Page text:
Why 32,000 people will be denied a vote in May

Electoral Reform Society,

Posted on the 10th April 2013

On Thursday 6 May, 27 county councils and 8 unitary authorities in England and Anglesey in Wales will hold elections. Sadly, they give us yet another example of the woeful state of local government.

The Electoral Reform Society is determined to lead the debate on how we build a better local democracy in Britain. The reality is that much of what occurs at local authority level impacts on the day-to-day lives of tens of millions of people. Their activities are therefore important.

Let’s take just one element of what makes a good local democracy – the way representatives are elected.

We’re been looking through the list of nominees for all the council seats as they are being released.

All the usual problems with the First Past the Post voting system are there for all to see.

This morning I did an interview with the BBC about the situation in Wiltshire. So let’s consider what’s happening there.

Apart from the fact that the majority of voters who do not support the dominant party in Wiltshire (the Conservatives) will not see fair representation of their vote, there’s a group of people who are even worse off.

That’s the 32,000 people who don’t get a vote at all. That’s right, an election with no vote. They don’t have to wait until May to find out who their councillor will be – we know now.

FPTP produces many Uncontested Seats, where there is only one candidate. These fiefdoms are strongly defended by parties who manage to engineer them, but what about the voters? The idea that 100% of those 32,000 people support one party is laughable. But small, single member wards often lead people to think ‘why bother’ when a dominant party is guaranteed to win, regardless of whether they have a majority of the vote or not.

There’s fair criticism to be made of the other parties for not standing, particularly Labour who are meant to be pursuing a One Nation approach to politics. The fact that they and the Liberal Democrats aren’t even going through the motions of putting up paper candidates speaks volumes about how politically rotten these boroughs have become.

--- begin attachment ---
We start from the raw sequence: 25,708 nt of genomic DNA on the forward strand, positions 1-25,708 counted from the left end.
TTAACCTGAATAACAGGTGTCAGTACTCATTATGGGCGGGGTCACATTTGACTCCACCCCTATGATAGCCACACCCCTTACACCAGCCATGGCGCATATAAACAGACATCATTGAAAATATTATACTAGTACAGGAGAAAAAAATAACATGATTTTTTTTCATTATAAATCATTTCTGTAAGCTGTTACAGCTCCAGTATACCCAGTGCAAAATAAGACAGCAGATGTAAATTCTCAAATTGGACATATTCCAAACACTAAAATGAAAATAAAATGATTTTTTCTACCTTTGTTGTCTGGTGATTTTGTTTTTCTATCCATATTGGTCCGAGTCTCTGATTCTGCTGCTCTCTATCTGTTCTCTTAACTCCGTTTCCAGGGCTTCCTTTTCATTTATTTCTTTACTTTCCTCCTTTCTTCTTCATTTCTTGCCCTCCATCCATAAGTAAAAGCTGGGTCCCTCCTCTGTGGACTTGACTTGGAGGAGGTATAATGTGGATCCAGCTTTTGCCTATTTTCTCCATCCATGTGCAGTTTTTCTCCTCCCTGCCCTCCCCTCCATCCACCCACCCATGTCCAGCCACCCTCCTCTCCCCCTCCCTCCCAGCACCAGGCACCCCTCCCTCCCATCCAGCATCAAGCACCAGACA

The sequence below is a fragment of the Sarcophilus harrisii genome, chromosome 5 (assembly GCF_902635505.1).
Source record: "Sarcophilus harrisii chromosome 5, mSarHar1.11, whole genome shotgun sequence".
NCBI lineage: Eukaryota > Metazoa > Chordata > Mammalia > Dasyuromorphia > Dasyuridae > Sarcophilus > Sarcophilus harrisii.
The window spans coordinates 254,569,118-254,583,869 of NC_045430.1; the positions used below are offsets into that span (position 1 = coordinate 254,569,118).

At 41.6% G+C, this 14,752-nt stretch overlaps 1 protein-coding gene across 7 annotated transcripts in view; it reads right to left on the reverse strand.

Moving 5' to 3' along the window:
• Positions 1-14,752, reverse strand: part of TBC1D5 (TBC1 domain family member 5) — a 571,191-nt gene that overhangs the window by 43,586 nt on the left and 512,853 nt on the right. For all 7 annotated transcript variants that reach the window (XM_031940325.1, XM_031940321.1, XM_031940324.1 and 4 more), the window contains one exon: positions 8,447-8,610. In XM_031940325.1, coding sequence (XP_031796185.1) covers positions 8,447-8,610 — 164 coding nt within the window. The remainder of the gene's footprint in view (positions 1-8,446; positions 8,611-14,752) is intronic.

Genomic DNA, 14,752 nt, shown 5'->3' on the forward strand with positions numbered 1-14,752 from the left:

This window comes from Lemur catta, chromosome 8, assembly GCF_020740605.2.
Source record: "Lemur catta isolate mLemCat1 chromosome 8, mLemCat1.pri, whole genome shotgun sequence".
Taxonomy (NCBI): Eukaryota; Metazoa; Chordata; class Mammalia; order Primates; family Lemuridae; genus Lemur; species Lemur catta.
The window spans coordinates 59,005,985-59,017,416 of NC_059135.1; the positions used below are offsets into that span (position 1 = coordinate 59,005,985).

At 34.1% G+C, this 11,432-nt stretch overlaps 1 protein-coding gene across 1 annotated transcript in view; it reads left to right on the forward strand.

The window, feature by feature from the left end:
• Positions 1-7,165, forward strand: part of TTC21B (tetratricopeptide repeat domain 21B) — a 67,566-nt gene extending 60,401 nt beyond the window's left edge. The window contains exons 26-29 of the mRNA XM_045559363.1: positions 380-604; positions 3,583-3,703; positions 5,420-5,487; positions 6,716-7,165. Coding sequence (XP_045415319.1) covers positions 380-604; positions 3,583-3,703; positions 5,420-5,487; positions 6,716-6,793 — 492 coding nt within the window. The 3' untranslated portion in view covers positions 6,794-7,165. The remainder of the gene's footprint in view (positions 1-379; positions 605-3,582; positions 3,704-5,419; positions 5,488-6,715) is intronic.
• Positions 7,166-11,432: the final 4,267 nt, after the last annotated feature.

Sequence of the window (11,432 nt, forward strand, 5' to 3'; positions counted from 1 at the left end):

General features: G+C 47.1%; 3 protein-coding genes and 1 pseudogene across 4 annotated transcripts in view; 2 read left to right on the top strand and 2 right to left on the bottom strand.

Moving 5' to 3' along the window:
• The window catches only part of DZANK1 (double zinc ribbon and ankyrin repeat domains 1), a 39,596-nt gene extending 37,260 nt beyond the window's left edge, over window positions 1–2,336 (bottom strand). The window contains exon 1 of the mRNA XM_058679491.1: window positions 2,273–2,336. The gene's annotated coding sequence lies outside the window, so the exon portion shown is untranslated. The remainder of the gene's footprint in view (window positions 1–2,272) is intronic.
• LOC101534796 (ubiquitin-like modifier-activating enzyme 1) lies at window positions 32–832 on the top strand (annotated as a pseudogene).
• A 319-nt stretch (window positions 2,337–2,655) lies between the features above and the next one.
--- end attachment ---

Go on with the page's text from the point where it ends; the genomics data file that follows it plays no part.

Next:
Every vote must have value if we are to build a better local democracy. In the case of Wiltshire, the dominant party enjoys 45.3% of the vote, but wins nearly two thirds of the seats. That’s despite almost 55% of the community voting for other parties. There are similar examples to this in Labour and Liberal Democrat strongholds – it’s not particular to one party.

Thankfully there is a solution to these problems!

Scotland has now successfully held two rounds of local elections using a fairer voting system – and the results stand in stark contrast to what we are seeing in England and Wales. Using the Single Transferable Vote has abolished the phenomenon of Uncontested Seats (down from 61 wards in the last FPTP election to zero in the two STV elections). Voters get more candidates to choose from and they have significantly increased the chances of someone they vote for getting elected.

It’s only one piece in the puzzle of building a better local democracy. But the advent of the county council elections serve as a timely reminder that a change in the voting system can lead to a change in the way politics is done at community level.

You can find out more about the difference STV has made in Scottish Local Elections here

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